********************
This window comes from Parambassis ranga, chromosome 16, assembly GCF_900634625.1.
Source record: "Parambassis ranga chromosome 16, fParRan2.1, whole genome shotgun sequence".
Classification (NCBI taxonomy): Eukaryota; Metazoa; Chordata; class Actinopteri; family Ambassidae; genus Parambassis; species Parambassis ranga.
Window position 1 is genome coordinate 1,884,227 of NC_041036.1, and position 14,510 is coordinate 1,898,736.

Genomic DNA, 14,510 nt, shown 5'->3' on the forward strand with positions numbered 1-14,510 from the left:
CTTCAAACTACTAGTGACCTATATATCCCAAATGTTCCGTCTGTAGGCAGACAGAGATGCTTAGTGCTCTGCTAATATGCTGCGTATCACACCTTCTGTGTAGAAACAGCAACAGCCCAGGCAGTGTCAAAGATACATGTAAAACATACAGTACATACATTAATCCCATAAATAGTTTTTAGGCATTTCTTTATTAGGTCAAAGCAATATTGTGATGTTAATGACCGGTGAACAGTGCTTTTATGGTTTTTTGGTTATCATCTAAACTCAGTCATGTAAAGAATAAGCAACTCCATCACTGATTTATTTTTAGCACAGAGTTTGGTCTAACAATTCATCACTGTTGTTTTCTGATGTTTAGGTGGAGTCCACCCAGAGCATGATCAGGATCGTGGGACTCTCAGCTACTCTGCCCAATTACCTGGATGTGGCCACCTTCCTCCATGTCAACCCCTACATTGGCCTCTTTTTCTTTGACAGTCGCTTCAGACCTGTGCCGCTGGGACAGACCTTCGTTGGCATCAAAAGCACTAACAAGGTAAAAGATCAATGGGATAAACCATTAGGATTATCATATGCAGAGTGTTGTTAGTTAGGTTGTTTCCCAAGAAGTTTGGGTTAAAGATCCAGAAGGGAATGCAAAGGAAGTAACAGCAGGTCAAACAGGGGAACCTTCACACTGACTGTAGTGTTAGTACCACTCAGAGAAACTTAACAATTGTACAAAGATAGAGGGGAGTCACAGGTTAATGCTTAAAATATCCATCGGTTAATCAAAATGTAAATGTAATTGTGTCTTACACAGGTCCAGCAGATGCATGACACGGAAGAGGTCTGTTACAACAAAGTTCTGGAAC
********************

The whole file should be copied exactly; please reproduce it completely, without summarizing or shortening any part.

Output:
This window comes from Parambassis ranga, chromosome 16, assembly GCF_900634625.1.
Source record: "Parambassis ranga chromosome 16, fParRan2.1, whole genome shotgun sequence".
Classification (NCBI taxonomy): Eukaryota; Metazoa; Chordata; class Actinopteri; family Ambassidae; genus Parambassis; species Parambassis ranga.
Window position 1 is genome coordinate 1,884,227 of NC_041036.1, and position 14,510 is coordinate 1,898,736.

Genomic DNA, 14,510 nt, shown 5'->3' on the forward strand with positions numbered 1-14,510 from the left:
CTTCAAACTACTAGTGACCTATATATCCCAAATGTTCCGTCTGTAGGCAGACAGAGATGCTTAGTGCTCTGCTAATATGCTGCGTATCACACCTTCTGTGTAGAAACAGCAACAGCCCAGGCAGTGTCAAAGATACATGTAAAACATACAGTACATACATTAATCCCATAAATAGTTTTTAGGCATTTCTTTATTAGGTCAAAGCAATATTGTGATGTTAATGACCGGTGAACAGTGCTTTTATGGTTTTTTGGTTATCATCTAAACTCAGTCATGTAAAGAATAAGCAACTCCATCACTGATTTATTTTTAGCACAGAGTTTGGTCTAACAATTCATCACTGTTGTTTTCTGATGTTTAGGTGGAGTCCACCCAGAGCATGATCAGGATCGTGGGACTCTCAGCTACTCTGCCCAATTACCTGGATGTGGCCACCTTCCTCCATGTCAACCCCTACATTGGCCTCTTTTTCTTTGACAGTCGCTTCAGACCTGTGCCGCTGGGACAGACCTTCGTTGGCATCAAAAGCACTAACAAGGTAAAAGATCAATGGGATAAACCATTAGGATTATCATATGCAGAGTGTTGTTAGTTAGGTTGTTTCCCAAGAAGTTTGGGTTAAAGATCCAGAAGGGAATGCAAAGGAAGTAACAGCAGGTCAAACAGGGGAACCTTCACACTGACTGTAGTGTTAGTACCACTCAGAGAAACTTAACAATTGTACAAAGATAGAGGGGAGTCACAGGTTAATGCTTAAAATATCCATCGGTTAATCAAAATGTAAATGTAATTGTGTCTTACACAGGTCCAGCAGATGCATGACACGGAAGAGGTCTGTTACAACAAAGTTCTGGAAC